I'm not sure if I have mentioned this before, but I have been fortunate enough to be offered the facilitator's position to begin and run gatherings of a city branch of the up/rooted cohort, which is basically a monthly meeting of any folks that need to bounce themselves off of other folks who are trying to figure out how to follow Jesus (or just what they think about him) when they don't feel comfortable in traditional churches.
This month's meeting of up/rooted.city was definitely a balm for my soul. I had spent the day cranky and living inside my head, replaying angry thoughts and worrying about the future. However, once I arrived at Wicker Park Grace, I was pulled out of my head because the other folks that were there invited me into their hearts as they told their stories.
Twelve of us shared apples, celery, caramel sauce, peanut butter and apple juice for a little over two hours as we talked. Four of us had attended the first meeting but eight of us were brand new to the gathering and the new dynamic was interesting and good. I liked hearing that all of the attendees were brought to the meeting through the internet somehow and that many folks were meeting with each other independently for lunch.
The long-distance award goes to Bill, Helen's dad, who came all the way from Oxford, England to meet with us. Bill said many interesting things, but I was most intrigued by the logic of one of his statements. He pointed out that since church attendance is so much higher in the US than in the UK, it's reasonable to assume that Christians have a fair amount of influence on the policy that the US makes. He then talked a little bit about our continued use of capital punishment, which he believes is barbaric. He pointed out that capital punishment must have the support of Christians in the US since we are such a large majority and he questioned how that could be when God commands us to have mercy as we have been shown mercy. His voice was an intriguing addition to the group.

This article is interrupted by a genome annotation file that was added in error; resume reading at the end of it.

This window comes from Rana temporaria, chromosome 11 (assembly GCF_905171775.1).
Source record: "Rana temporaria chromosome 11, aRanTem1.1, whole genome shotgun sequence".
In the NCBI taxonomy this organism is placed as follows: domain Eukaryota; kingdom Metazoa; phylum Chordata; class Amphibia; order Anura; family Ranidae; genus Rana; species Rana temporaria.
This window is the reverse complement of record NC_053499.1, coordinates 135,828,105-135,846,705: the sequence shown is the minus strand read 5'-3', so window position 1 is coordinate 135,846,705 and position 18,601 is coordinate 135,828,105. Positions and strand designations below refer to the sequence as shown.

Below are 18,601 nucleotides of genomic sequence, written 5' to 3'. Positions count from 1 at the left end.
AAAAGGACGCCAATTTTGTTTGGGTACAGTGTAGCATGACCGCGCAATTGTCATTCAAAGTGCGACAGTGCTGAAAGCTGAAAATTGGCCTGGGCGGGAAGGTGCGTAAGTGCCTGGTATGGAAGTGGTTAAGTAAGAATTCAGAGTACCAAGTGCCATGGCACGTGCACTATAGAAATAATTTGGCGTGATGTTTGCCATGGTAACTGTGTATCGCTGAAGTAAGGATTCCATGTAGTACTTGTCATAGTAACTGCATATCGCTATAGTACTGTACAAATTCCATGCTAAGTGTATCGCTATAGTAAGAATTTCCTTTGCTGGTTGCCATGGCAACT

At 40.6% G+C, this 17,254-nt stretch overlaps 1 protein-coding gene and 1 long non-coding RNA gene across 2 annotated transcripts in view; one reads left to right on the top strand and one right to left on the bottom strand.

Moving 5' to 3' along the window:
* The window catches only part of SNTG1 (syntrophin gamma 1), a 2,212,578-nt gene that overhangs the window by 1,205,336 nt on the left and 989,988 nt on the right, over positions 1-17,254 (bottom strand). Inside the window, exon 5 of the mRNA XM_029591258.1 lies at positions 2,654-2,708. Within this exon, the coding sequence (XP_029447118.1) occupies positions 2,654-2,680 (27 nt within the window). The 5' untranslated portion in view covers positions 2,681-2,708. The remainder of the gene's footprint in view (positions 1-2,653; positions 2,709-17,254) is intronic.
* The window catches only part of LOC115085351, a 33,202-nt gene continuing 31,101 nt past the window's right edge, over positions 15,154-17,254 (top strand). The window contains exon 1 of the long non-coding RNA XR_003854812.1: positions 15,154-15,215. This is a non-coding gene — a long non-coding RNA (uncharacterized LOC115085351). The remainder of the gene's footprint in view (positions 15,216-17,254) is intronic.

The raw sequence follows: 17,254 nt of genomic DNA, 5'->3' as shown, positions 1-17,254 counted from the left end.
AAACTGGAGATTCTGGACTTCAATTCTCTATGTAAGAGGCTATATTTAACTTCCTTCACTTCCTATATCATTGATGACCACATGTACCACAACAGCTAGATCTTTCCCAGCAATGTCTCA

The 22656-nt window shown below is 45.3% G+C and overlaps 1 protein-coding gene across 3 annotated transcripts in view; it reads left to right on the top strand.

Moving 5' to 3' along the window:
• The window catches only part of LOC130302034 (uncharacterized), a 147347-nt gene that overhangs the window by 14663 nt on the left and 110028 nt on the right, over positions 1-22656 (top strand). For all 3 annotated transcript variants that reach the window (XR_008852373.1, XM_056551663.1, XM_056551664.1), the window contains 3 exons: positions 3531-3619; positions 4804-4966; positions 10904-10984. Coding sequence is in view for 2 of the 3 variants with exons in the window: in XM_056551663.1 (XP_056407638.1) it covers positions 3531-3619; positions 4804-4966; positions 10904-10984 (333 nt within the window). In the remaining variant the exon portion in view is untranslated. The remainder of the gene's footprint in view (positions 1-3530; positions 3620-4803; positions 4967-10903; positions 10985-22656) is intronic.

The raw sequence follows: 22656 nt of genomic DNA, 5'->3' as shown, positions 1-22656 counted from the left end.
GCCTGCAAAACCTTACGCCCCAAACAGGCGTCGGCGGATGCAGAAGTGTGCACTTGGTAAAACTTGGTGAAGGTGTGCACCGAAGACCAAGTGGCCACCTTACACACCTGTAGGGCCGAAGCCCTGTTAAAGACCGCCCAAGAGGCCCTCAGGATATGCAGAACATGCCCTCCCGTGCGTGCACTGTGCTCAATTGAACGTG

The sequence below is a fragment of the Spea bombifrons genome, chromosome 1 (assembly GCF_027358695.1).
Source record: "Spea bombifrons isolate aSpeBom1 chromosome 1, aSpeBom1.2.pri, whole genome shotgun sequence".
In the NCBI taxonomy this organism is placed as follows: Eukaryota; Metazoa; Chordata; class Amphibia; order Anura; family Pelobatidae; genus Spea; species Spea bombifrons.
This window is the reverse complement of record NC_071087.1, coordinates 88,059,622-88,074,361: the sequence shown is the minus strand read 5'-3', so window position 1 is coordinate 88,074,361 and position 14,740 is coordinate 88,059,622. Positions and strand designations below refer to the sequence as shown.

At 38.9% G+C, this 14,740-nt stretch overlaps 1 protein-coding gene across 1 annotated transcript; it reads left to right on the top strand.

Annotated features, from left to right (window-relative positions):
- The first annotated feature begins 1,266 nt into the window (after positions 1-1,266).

The group included an atheist, an almost atheist, an agnostic, a former neo-gnostic, a couple of pastors, former and current evangelicals, former and current mainline protestants, and folks who are still looking for a way to describe their faiths. Beautifully, all of us are actively examining ourselves and the world for God. Over the course of the evening, we built trust with each other, telling stories and asking questions. I particularly appreciated Helen's good questions. We talked about literalism in biblical interpretation, the use of Christian music in schools as an art form, manipulation as evangelism, the teaching of some churches that "doubt is bad" and the funding of church plants, in addition to other topics.
The best question asked, in my mind, came from Steve, the self-proclaimed "atheist husband" of Lainie, who asked, "Wouldn't it be a more enjoyable world to live in if the Christian message that was heard came from Christians who weren't boneheads?"
Amen, brother. I think that's probably something everyone can get behind.
weekend knits - This weekend had all the elements of a favorite weekend for me - antiquing with a friend, lots of cozy hearthside games and stories, all of mine - and some...